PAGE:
Narendra Kusnur Writes About Folk Fusion Music Showcased Through The OTT Docu-series Equals

Narendra Kusnur Writes About Folk Fusion Music Showcased Through The OTT Docu-series Equals

The seven-part series created by Greater Noida-based Anahad Foundation is a natural extension of their Equals Sessions concept

Narendra KusnurUpdated: Thursday, February 08, 2024, 08:25 PM IST
article-image

DESPITE a slowdown during the Pandemic, there have been quite a few efforts over the past decade to promote Indian folk-fusion. Though the broader sound has existed in certain film songs for years, and popularised by bands like Indian Ocean and later Advaita and Swarathma, the following has increased slowly. The TV series Coke Studio introduced many such acts to the mass audience, and festivals like the multi-city Ruhaniyat, Rajasthan International Folk Festival in Jodhpur, and Paddy Fields and last year’s Mahindra Roots Festival in Mumbai have attracted folk and semi-classical forms from different regions.

Besides many one-off events, there are also the regular Amarrass Nights in New Delhi. In October, the Koshur Fankar musical show was held in Kashmir to promote folk music from that region. The forthcoming Kasauli Music Festival in Kasauli, Himachal Pradesh, on March 29 and 30 has Rajasthani music by Kutle Khan, Sufi tunes by Kavita Seth, classical fusion by Ajay Pohankar, folk-fusion band Himalayan Routes and Punjabi and Himachali folk by Jasleen Aulakh, among others.

Folk-fusion involves blending local ethnic music with modern arrangements or western flavours. Besides the scope of being musically innovative, the idea is to cater to new listeners, and expose them to rich sounds from different states. After live performances or studio recordings, the next natural step was to prepare a documentary, or specifically, an OTT docu-series. Greater Noida-based Anahad Foundation, founded in 2013 by Abhinav Agrawal, took up this task by releasing the seven-part series Equals on Jio Cinema on January 25.

First, a bit about Anahad. This writer first met Agrawal in 2019, and he pointed out that though 70 per cent of Indian music was folk, only two per cent of revenues went to this form. He also said many folk artistes remained unknown, except in their immediate surroundings, and those in villages were unaware of recording technology or copyright.

Anahad looked at new ways to promote Indi-folk. They used the concept of backpack studios, taking equipment that fit into a backpack, and training folk musicians on composition, song recording techniques and copyright laws. “Basically, we decided to take the studios to their villages,” says Agrawal. As of today, Anahad has worked with 7,000 musicians through this route.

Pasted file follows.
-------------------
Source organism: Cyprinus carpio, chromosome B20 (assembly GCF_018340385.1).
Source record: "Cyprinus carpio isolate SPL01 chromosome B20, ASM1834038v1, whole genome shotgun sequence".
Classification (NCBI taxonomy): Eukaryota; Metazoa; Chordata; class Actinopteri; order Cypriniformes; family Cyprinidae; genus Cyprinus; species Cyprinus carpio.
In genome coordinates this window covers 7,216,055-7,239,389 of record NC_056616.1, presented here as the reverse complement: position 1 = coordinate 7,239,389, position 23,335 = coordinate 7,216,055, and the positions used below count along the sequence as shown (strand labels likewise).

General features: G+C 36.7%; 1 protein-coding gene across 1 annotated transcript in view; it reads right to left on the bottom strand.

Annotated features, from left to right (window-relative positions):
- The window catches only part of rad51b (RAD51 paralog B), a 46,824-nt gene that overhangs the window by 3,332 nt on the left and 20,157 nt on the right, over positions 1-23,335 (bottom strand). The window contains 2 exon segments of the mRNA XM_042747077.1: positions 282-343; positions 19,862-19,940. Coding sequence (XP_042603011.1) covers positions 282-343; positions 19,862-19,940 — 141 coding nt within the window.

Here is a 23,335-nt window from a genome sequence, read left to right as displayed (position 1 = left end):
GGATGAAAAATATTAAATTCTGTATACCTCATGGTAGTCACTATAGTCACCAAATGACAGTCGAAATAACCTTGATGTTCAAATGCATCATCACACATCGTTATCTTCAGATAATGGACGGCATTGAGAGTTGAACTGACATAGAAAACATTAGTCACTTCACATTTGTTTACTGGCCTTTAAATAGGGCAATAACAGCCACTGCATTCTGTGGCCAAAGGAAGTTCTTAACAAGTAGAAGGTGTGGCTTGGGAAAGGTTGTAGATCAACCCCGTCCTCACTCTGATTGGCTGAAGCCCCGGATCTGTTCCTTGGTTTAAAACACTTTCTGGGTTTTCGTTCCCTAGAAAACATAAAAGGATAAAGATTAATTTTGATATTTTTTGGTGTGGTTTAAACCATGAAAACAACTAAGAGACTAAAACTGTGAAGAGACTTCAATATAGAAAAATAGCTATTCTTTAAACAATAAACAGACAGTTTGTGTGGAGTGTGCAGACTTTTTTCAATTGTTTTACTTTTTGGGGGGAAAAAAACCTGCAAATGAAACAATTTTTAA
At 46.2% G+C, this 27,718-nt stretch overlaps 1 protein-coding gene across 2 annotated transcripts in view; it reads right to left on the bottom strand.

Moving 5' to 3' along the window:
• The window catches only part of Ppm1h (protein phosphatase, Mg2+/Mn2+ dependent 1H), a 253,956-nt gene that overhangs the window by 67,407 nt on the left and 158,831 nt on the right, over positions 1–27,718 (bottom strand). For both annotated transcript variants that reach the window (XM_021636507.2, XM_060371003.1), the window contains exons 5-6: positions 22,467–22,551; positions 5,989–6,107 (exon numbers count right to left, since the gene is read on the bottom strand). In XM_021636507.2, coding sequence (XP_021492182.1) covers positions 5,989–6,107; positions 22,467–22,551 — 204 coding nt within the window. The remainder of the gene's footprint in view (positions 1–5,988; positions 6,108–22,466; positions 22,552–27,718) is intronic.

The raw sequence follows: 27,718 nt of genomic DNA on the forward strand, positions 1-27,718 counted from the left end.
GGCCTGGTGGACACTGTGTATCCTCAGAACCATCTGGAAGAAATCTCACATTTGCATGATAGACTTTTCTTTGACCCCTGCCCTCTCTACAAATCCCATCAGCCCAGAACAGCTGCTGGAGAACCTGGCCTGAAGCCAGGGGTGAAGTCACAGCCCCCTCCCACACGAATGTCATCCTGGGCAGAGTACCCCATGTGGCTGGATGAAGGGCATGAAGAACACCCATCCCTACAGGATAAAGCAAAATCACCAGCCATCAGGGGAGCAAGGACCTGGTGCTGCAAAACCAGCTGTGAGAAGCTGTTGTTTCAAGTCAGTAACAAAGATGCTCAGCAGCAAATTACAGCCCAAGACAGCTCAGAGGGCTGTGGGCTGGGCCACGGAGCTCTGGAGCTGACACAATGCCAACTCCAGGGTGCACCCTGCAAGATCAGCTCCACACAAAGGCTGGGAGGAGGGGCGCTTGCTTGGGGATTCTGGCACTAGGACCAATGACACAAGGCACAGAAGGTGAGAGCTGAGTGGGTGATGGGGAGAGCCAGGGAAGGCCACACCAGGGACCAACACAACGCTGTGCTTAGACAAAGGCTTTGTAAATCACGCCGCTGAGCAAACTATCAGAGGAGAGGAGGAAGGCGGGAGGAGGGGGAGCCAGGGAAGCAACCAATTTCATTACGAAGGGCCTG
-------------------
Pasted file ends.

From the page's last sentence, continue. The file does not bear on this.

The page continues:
Anahad’s other project was called Equals Sessions. Under this, a folk group or artiste was trained for five days by known indie acts. They then recorded a song. For instance, Punjabi folk quartet Rangle Sardar teamed up with Kochi band When Chai Met Toast on the song Karam. Jaisalmer-based singer Bagga Khan collaborated with Delhi jazz-funk band Syncopation on the track Kashi. Six such videos were prepared.

The new docu-series Equals is a natural extension of the Equals Sessions concept. But rather than just release a video, each part actually tells the musician’s story. In the opening episode, Varanasi-based thumri artiste Sucharita Gupta collaborates with Mumbai band The Yellow Diary to create the song Raasta Sapnon Ka. The episode talks of her journey, her thoughts about music, and what’s special about thumri. The Yellow Diary is introduced mid-way and the two ‘parties’ discuss how to work together.

Each episode has a different set of musicians. Besides thumri, the series covers the Punjabi form of dhadi (by Des Raj Lachkhani), Rajasthani Mewati (Jumma Jogi), Bengali Baul (Rina Das), Assamese Jhumur (Dulal Manki), Kabir (Prahlad Singh Tipaniya) and qawwali (Warsi Brothers). The collaborators are Faridkot, Swarathma, Aswekeepsearching, Shadow & Light, flautist Rasika Shekhar and Grammy-winning composer Ricky Kej, who is joined by singer Abby V. Besides telling tales of musical dreams and paths, the series is educational as each artiste talks of their genre’s nuances.

In today’s OTT times, this series is a welcome step forward. Simultaneously, one looks forward to more folk-fusion festivals, and that would need more interest from event organisers, sponsors, venues and the media. Mahindra Roots Festival, held in February last year, has been put off for logistical reasons, and Paddy Fields last took place in 2019. One hopes they will return to cater to the folk fans.

RECENT STORIES

Mythical Showdown: Who's The Real Ninth Avatar Of Lord Vishnu - Buddha Or Pandurang?

Mythical Showdown: Who's The Real Ninth Avatar Of Lord Vishnu - Buddha Or Pandurang?

Want To Become An Author? These Tips Will Help You Accomplish Your Dreams

Want To Become An Author? These Tips Will Help You Accomplish Your Dreams

Sonal Motla Talks About Sheikh’s Karwaan Odyssey

Sonal Motla Talks About Sheikh’s Karwaan Odyssey

How Aware Are You About The Dashavatar?

How Aware Are You About The Dashavatar?

The Rise of Kalki: What You Need to Know About the Final Avatar of Vishnu!

The Rise of Kalki: What You Need to Know About the Final Avatar of Vishnu!